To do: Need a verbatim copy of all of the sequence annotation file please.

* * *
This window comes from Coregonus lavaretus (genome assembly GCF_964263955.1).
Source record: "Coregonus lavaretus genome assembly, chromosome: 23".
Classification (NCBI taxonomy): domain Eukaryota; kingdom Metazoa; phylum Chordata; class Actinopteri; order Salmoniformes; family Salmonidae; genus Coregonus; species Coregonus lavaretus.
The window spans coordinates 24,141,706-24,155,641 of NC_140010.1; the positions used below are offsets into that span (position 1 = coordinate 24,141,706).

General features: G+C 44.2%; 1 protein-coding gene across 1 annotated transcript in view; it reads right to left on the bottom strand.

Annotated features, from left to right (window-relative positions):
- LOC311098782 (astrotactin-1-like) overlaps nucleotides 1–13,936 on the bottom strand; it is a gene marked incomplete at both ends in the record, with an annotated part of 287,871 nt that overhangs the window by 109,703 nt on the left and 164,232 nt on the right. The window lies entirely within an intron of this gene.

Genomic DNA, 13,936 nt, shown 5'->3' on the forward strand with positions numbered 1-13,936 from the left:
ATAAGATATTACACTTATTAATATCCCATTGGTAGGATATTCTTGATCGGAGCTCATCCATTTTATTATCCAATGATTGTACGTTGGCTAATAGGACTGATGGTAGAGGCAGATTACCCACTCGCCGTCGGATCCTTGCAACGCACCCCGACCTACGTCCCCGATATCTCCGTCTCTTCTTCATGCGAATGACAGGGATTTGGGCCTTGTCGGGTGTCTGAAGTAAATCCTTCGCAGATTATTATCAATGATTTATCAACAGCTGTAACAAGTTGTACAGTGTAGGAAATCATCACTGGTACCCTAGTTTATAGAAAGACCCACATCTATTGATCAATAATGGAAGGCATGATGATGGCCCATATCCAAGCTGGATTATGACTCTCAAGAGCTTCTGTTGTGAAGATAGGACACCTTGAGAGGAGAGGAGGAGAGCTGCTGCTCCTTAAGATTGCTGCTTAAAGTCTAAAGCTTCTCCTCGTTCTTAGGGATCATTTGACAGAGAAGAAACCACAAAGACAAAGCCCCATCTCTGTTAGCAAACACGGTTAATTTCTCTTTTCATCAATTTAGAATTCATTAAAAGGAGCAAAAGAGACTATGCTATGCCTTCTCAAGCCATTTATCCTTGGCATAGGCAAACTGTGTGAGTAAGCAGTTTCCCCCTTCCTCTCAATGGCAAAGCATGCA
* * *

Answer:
This window comes from Coregonus lavaretus (genome assembly GCF_964263955.1).
Source record: "Coregonus lavaretus genome assembly, chromosome: 23".
Classification (NCBI taxonomy): domain Eukaryota; kingdom Metazoa; phylum Chordata; class Actinopteri; order Salmoniformes; family Salmonidae; genus Coregonus; species Coregonus lavaretus.
The window spans coordinates 24,141,706-24,155,641 of NC_140010.1; the positions used below are offsets into that span (position 1 = coordinate 24,141,706).

General features: G+C 44.2%; 1 protein-coding gene across 1 annotated transcript in view; it reads right to left on the bottom strand.

Annotated features, from left to right (window-relative positions):
- LOC311098782 (astrotactin-1-like) overlaps nucleotides 1–13,936 on the bottom strand; it is a gene marked incomplete at both ends in the record, with an annotated part of 287,871 nt that overhangs the window by 109,703 nt on the left and 164,232 nt on the right. The window lies entirely within an intron of this gene.

Genomic DNA, 13,936 nt, shown 5'->3' on the forward strand with positions numbered 1-13,936 from the left:
ATAAGATATTACACTTATTAATATCCCATTGGTAGGATATTCTTGATCGGAGCTCATCCATTTTATTATCCAATGATTGTACGTTGGCTAATAGGACTGATGGTAGAGGCAGATTACCCACTCGCCGTCGGATCCTTGCAACGCACCCCGACCTACGTCCCCGATATCTCCGTCTCTTCTTCATGCGAATGACAGGGATTTGGGCCTTGTCGGGTGTCTGAAGTAAATCCTTCGCAGATTATTATCAATGATTTATCAACAGCTGTAACAAGTTGTACAGTGTAGGAAATCATCACTGGTACCCTAGTTTATAGAAAGACCCACATCTATTGATCAATAATGGAAGGCATGATGATGGCCCATATCCAAGCTGGATTATGACTCTCAAGAGCTTCTGTTGTGAAGATAGGACACCTTGAGAGGAGAGGAGGAGAGCTGCTGCTCCTTAAGATTGCTGCTTAAAGTCTAAAGCTTCTCCTCGTTCTTAGGGATCATTTGACAGAGAAGAAACCACAAAGACAAAGCCCCATCTCTGTTAGCAAACACGGTTAATTTCTCTTTTCATCAATTTAGAATTCATTAAAAGGAGCAAAAGAGACTATGCTATGCCTTCTCAAGCCATTTATCCTTGGCATAGGCAAACTGTGTGAGTAAGCAGTTTCCCCCTTCCTCTCAATGGCAAAGCATGCA